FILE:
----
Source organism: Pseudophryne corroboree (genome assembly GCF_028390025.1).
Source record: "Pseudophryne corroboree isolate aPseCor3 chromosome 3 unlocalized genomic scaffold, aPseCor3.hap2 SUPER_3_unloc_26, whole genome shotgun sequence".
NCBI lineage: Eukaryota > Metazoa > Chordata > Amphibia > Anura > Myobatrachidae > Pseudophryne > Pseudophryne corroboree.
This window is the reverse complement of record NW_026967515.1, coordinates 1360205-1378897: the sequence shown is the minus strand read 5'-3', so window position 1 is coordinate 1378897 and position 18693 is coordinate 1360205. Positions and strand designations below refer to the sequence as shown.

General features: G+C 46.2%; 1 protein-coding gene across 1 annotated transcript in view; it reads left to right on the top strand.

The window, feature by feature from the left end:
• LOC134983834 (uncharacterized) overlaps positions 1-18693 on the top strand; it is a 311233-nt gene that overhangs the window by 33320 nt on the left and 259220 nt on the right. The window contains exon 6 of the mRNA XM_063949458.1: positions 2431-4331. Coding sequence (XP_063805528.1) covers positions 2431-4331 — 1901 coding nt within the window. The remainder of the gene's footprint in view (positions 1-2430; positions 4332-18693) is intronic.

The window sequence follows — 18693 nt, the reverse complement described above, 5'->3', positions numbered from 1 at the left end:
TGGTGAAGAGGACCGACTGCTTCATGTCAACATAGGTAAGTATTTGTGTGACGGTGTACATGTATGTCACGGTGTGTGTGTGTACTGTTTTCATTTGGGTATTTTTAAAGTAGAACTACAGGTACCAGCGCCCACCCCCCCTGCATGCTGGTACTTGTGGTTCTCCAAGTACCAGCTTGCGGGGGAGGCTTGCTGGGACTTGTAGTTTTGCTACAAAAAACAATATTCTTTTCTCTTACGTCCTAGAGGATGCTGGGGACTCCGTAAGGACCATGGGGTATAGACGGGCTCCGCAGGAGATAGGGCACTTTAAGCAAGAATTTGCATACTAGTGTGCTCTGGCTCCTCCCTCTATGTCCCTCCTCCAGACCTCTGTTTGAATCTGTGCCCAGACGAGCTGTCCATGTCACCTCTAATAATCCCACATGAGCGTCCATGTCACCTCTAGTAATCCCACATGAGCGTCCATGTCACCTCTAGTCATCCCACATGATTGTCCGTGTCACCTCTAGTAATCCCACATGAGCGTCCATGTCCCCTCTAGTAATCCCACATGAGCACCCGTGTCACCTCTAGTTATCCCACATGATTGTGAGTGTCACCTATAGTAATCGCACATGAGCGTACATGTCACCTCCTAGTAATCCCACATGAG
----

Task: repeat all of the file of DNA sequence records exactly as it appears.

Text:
Source organism: Pseudophryne corroboree (genome assembly GCF_028390025.1).
Source record: "Pseudophryne corroboree isolate aPseCor3 chromosome 3 unlocalized genomic scaffold, aPseCor3.hap2 SUPER_3_unloc_26, whole genome shotgun sequence".
NCBI lineage: Eukaryota > Metazoa > Chordata > Amphibia > Anura > Myobatrachidae > Pseudophryne > Pseudophryne corroboree.
This window is the reverse complement of record NW_026967515.1, coordinates 1360205-1378897: the sequence shown is the minus strand read 5'-3', so window position 1 is coordinate 1378897 and position 18693 is coordinate 1360205. Positions and strand designations below refer to the sequence as shown.

General features: G+C 46.2%; 1 protein-coding gene across 1 annotated transcript in view; it reads left to right on the top strand.

The window, feature by feature from the left end:
• LOC134983834 (uncharacterized) overlaps positions 1-18693 on the top strand; it is a 311233-nt gene that overhangs the window by 33320 nt on the left and 259220 nt on the right. The window contains exon 6 of the mRNA XM_063949458.1: positions 2431-4331. Coding sequence (XP_063805528.1) covers positions 2431-4331 — 1901 coding nt within the window. The remainder of the gene's footprint in view (positions 1-2430; positions 4332-18693) is intronic.

The window sequence follows — 18693 nt, the reverse complement described above, 5'->3', positions numbered from 1 at the left end:
TGGTGAAGAGGACCGACTGCTTCATGTCAACATAGGTAAGTATTTGTGTGACGGTGTACATGTATGTCACGGTGTGTGTGTGTACTGTTTTCATTTGGGTATTTTTAAAGTAGAACTACAGGTACCAGCGCCCACCCCCCCTGCATGCTGGTACTTGTGGTTCTCCAAGTACCAGCTTGCGGGGGAGGCTTGCTGGGACTTGTAGTTTTGCTACAAAAAACAATATTCTTTTCTCTTACGTCCTAGAGGATGCTGGGGACTCCGTAAGGACCATGGGGTATAGACGGGCTCCGCAGGAGATAGGGCACTTTAAGCAAGAATTTGCATACTAGTGTGCTCTGGCTCCTCCCTCTATGTCCCTCCTCCAGACCTCTGTTTGAATCTGTGCCCAGACGAGCTGTCCATGTCACCTCTAATAATCCCACATGAGCGTCCATGTCACCTCTAGTAATCCCACATGAGCGTCCATGTCACCTCTAGTCATCCCACATGATTGTCCGTGTCACCTCTAGTAATCCCACATGAGCGTCCATGTCCCCTCTAGTAATCCCACATGAGCACCCGTGTCACCTCTAGTTATCCCACATGATTGTGAGTGTCACCTATAGTAATCGCACATGAGCGTACATGTCACCTCCTAGTAATCCCACATGAG